Every parent will eventually be tasked with planning and executing a kid’s birthday party at some point. Even those lucky enough to be in a relationship with an event-planning genius need to be prepared in case their partner gets tied up with another commitment. And winging it isn’t a good idea because you could easily go way over budget or find yourself faced with a guest who has a severe allergy you weren’t expecting.
Check out these seven tips to help ensure a smooth and memorable birthday party.
1. Budget your time and money
Before you get too carried away with any ideas of throwing the ultimate party you never got to experience as a child, figure out how much time and money you can commit to a party. If booking a venue is a reasonable expense, start looking into reservations as soon as you can. Popular party spots can book up well in advance and you don’t want to end up scrambling. The nice thing about locations that specialize in parties is they take care of most of the planning for you. Just know they can be costly.
For those with a more limited budget, an at-home party is going to be the best option. Party supplies can actually be pretty cheap if you stick to basics like balloons and streamers.
2. Pick a theme (yes, really)
Finding the best theme might seem daunting, but chances are good your child probably has a few ideas already. If you’re drawing a blank, Today’s Parent suggested a few easy ideas for different age groups that would all be great options. Say your child is really into baseball. For food, you can serve hot dogs and caramel corn. An actual game of baseball will work if the kids are old enough, but even baseball-themed activities will work for younger children.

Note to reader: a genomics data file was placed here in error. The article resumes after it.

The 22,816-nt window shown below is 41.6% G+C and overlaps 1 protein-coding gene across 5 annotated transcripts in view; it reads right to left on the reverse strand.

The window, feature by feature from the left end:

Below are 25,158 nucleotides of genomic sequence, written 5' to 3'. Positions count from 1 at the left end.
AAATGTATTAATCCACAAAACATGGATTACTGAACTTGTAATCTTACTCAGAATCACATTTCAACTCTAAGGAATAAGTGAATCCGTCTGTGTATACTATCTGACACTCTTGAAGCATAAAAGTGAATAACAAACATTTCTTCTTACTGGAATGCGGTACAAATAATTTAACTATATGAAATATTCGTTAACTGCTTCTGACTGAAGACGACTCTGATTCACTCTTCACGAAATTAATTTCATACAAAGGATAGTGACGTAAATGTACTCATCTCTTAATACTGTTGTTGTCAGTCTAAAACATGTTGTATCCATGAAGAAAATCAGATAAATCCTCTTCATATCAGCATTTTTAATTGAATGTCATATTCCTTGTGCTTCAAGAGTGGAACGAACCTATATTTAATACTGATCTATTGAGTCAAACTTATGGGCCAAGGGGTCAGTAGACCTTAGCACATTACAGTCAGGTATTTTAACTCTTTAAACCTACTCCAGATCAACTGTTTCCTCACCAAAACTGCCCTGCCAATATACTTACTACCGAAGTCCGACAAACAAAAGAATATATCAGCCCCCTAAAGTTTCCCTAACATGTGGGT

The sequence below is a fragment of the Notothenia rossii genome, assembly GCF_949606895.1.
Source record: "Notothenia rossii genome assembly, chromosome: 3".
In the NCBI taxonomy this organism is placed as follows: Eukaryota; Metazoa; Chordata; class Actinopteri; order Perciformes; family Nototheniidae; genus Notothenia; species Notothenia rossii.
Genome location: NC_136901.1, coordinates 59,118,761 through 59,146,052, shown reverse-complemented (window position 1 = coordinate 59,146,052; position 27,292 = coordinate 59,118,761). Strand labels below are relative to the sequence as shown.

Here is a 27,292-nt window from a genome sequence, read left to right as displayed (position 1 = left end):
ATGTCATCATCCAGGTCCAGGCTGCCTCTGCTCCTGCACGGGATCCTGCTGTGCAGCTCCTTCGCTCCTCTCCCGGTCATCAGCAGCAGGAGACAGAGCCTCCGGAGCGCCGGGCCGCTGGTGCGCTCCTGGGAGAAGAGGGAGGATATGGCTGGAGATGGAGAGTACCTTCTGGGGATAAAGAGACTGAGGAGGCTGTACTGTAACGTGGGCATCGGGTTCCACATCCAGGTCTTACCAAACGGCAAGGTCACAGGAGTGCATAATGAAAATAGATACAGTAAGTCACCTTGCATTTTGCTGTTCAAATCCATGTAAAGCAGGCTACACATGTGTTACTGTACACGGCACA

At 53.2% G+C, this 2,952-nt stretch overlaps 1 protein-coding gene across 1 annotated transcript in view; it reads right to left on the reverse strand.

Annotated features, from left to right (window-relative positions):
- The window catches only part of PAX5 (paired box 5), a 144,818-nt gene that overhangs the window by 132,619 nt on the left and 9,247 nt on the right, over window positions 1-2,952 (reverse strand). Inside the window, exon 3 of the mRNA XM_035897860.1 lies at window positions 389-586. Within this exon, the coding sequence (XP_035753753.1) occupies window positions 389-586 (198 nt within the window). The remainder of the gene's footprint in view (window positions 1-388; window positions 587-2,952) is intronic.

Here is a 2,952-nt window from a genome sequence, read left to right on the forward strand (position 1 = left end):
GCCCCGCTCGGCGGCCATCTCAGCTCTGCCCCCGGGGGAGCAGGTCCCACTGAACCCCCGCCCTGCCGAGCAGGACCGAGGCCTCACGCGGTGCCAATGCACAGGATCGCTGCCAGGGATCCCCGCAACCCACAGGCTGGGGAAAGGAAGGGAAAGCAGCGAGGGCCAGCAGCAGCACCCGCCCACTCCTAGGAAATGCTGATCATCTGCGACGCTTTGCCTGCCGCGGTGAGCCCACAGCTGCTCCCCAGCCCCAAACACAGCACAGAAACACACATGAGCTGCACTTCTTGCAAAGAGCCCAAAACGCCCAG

Even if your kids are older, a loose theme is a good idea because it makes planning so much easier.
3. Send out invitations early
Nothing puts a damper on a party quite like a 25% attendance rate, which is why you need to get your invitations out on the early side. Punchbowl recommended sending invitations two to four weeks in advance so families have a chance to adjust their schedules and get a present. Don’t feel like you need to send elaborately decorated cards in the mail, either. Apartment Therapy said electronic versions are perfectly acceptable. They also make it easier for guests to RSVP, so you’ll end up hearing back from invitees earlier.
4. Don’t be too rigid with your plan
Having a plan always helps you avoid disaster, but be prepared for things to go off the rails a little bit. Mommy Poppins said to just smile and go with it, particularly if the kids are having fun. Having a backup plan is a good idea as well. Outdoor parties can get rained out and sometimes a performer will get sick at the last minute. Plan an emergency venue, even if it’s your living room, as well as alternative games.
5. Keep the food simple
Don’t bother with a catering company or trying to pull off an elaborate, 15-layer cake. According to Real Simple, finger foods are the easiest to pull off and they’re usually kids’ favorites anyways. If you insist on cooking the food yourself, do as much as you can in advance. Trying to cook for a crowd while getting organized in the hours leading up to the party will just leave you frazzled. As for cake, every kid will be happy with something from the grocery store.
6. Remember the goody bags
It may be your child’s party, but the other kids also want to feel special. Fortunately, it’s as easy as sending them away with a little gift bag. Parenting said to go for inexpensive, fun toys like kazoos. According to the article, you can easily put together a great goody bag for less than $5 a pop. You can also match the gifts to the theme, even if it’s just using a particular color.
7. Keep a gift log for thank you notes
In the excitement of shredding through wrapping paper, it can be easy to forget who gave which gift when the extravaganza’s over. The Washington Post recommended writing down a list as your kid opens each gift to make sure you’re able to send thank you notes accordingly. They don’t have to be elaborate, but a quick thank you is always a nice gesture. It’s also an important lesson in gratitude for the birthday boy or girl.
Follow Christine on Twitter @christineskopec